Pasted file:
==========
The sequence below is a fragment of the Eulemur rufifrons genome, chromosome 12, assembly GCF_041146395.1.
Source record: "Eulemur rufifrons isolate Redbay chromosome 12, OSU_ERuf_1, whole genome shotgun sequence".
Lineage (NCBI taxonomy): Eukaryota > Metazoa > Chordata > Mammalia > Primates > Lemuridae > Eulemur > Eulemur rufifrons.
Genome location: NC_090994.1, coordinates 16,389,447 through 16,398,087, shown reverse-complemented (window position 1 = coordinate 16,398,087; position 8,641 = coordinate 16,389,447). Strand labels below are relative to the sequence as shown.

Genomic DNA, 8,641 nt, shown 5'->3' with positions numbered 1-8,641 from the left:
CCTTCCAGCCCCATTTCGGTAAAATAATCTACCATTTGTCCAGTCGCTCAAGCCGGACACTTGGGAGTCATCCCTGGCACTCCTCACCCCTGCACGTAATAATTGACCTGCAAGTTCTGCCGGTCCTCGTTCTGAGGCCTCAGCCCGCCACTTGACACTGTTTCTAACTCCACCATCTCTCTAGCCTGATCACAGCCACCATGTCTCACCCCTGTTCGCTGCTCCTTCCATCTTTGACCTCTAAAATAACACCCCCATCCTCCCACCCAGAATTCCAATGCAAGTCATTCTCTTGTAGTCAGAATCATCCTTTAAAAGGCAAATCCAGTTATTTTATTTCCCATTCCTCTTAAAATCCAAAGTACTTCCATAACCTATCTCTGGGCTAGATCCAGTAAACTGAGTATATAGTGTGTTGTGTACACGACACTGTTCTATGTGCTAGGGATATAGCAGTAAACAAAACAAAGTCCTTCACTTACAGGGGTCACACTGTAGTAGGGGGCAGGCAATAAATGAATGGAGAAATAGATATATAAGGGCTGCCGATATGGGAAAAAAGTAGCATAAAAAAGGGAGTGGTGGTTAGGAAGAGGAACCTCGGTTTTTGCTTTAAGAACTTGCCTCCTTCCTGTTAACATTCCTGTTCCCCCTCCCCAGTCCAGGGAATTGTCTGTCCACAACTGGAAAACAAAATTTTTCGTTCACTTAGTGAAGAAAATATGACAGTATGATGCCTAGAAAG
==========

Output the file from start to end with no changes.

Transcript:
The sequence below is a fragment of the Eulemur rufifrons genome, chromosome 12, assembly GCF_041146395.1.
Source record: "Eulemur rufifrons isolate Redbay chromosome 12, OSU_ERuf_1, whole genome shotgun sequence".
Lineage (NCBI taxonomy): Eukaryota > Metazoa > Chordata > Mammalia > Primates > Lemuridae > Eulemur > Eulemur rufifrons.
Genome location: NC_090994.1, coordinates 16,389,447 through 16,398,087, shown reverse-complemented (window position 1 = coordinate 16,398,087; position 8,641 = coordinate 16,389,447). Strand labels below are relative to the sequence as shown.

Genomic DNA, 8,641 nt, shown 5'->3' with positions numbered 1-8,641 from the left:
CCTTCCAGCCCCATTTCGGTAAAATAATCTACCATTTGTCCAGTCGCTCAAGCCGGACACTTGGGAGTCATCCCTGGCACTCCTCACCCCTGCACGTAATAATTGACCTGCAAGTTCTGCCGGTCCTCGTTCTGAGGCCTCAGCCCGCCACTTGACACTGTTTCTAACTCCACCATCTCTCTAGCCTGATCACAGCCACCATGTCTCACCCCTGTTCGCTGCTCCTTCCATCTTTGACCTCTAAAATAACACCCCCATCCTCCCACCCAGAATTCCAATGCAAGTCATTCTCTTGTAGTCAGAATCATCCTTTAAAAGGCAAATCCAGTTATTTTATTTCCCATTCCTCTTAAAATCCAAAGTACTTCCATAACCTATCTCTGGGCTAGATCCAGTAAACTGAGTATATAGTGTGTTGTGTACACGACACTGTTCTATGTGCTAGGGATATAGCAGTAAACAAAACAAAGTCCTTCACTTACAGGGGTCACACTGTAGTAGGGGGCAGGCAATAAATGAATGGAGAAATAGATATATAAGGGCTGCCGATATGGGAAAAAAGTAGCATAAAAAAGGGAGTGGTGGTTAGGAAGAGGAACCTCGGTTTTTGCTTTAAGAACTTGCCTCCTTCCTGTTAACATTCCTGTTCCCCCTCCCCAGTCCAGGGAATTGTCTGTCCACAACTGGAAAACAAAATTTTTCGTTCACTTAGTGAAGAAAATATGACAGTATGATGCCTAGAAAG